Although this process can seem alike to ours, it is far from so. While gas flares can destroy livlihoods, polluting air, contaminating water and land, and causing several other adverse efffects, Zeo4’s air fans will prevent atmospheric methane from doing damage at all.
Whereas gas flares let it rip, we’re trapping the methane and putting an end to CH4-induced global warming.
Finally, if there’s one thing that is of utmost importance to us, it’s that we stay aligned with our mission. And what we quickly realized is that the solutions that exist today don’t have the environment at their heart at all.
While using methane to create energy or other products is better than the status quo, we want to ensure that what we’re doing is not for the sake of profit, but rather to solve the problem.
So instead, we came up with an alternative way to keep our core mission and values at our solution’s heart, benefiting our planet while never losing sight of the people.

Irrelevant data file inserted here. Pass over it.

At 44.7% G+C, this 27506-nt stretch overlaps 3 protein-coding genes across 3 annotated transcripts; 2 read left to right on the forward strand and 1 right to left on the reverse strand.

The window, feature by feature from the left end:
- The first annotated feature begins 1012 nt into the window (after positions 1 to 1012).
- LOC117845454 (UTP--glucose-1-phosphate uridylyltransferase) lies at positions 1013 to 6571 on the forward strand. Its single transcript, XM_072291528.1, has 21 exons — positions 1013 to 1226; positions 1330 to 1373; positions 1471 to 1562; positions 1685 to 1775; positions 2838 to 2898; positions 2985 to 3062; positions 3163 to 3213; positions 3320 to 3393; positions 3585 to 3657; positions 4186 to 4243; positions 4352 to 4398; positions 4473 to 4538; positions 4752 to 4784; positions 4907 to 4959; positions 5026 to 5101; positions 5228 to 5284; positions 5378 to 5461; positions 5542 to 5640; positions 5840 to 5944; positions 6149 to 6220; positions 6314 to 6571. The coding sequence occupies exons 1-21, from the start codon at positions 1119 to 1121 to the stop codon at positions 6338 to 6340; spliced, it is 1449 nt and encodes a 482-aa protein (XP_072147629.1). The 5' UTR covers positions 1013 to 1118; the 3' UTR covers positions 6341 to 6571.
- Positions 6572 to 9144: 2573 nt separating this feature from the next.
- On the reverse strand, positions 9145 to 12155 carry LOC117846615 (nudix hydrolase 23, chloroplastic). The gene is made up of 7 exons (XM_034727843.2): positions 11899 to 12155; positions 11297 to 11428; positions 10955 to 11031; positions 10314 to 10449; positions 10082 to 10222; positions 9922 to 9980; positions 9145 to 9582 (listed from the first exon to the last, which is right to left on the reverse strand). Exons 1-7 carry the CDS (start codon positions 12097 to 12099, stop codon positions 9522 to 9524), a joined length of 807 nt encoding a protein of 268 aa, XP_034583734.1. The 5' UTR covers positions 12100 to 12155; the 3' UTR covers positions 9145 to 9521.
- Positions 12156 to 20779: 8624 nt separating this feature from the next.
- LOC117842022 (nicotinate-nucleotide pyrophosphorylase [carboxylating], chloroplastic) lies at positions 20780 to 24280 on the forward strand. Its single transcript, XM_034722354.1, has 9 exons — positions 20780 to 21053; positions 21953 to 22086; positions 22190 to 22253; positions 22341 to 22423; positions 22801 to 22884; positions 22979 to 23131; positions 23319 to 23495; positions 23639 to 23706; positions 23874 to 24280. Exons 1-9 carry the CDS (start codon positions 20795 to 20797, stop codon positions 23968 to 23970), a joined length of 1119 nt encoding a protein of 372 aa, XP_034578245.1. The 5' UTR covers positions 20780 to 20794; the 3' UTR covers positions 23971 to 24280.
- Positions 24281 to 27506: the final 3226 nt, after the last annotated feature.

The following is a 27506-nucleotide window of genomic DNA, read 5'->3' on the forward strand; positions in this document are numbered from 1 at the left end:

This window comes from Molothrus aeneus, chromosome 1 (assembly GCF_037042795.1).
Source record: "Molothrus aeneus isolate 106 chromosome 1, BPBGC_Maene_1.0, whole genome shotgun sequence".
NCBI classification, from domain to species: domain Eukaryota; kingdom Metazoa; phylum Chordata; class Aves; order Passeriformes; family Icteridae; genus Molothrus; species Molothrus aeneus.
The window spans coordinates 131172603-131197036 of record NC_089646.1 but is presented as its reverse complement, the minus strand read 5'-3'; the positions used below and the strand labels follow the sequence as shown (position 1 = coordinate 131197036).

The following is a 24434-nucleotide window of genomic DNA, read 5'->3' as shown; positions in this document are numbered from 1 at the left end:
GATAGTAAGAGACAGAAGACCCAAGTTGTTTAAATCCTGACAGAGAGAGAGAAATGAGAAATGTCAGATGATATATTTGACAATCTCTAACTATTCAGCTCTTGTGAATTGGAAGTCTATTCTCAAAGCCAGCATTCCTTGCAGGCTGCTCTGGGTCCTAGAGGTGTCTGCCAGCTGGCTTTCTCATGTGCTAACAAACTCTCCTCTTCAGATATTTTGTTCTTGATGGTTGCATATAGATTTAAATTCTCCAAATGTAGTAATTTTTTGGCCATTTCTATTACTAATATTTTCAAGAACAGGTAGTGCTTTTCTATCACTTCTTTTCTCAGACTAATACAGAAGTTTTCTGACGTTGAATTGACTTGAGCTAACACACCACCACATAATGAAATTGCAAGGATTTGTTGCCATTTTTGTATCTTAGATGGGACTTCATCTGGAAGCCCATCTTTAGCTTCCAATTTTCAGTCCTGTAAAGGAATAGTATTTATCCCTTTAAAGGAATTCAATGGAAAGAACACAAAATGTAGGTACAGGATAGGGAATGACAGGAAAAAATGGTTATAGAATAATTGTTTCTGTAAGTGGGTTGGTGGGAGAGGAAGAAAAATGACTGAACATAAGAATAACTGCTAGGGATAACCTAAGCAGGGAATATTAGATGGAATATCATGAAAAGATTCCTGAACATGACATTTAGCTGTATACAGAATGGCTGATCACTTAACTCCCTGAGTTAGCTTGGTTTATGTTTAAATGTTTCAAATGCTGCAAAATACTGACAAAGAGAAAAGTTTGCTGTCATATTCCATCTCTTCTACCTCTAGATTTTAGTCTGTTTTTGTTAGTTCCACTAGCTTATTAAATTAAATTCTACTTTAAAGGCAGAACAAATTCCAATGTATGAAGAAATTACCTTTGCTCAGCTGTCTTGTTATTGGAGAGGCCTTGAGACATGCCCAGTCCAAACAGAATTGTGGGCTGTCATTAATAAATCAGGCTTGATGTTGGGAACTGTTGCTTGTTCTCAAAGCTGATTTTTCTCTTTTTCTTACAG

But enough said, let’s get into the how it works!
- Methane flows into the air fan
- CH4 molecules get trapped in the zeolite pores (got you, sucka!)
- The metal-containing zeolite catalyst takes the hydrogen atom off of the methane *, resulting in a much more reactive methyl radical
- The methyl radical is oxidized to methanol
- Utilizing methane– methane interactions in the cavities, the methanol is fully oxidized to CO2
*❓ Why does this work ❓
Why, you may ask, can zeolites work their oh-so wonderful magic on the methane molecule and activate its bond?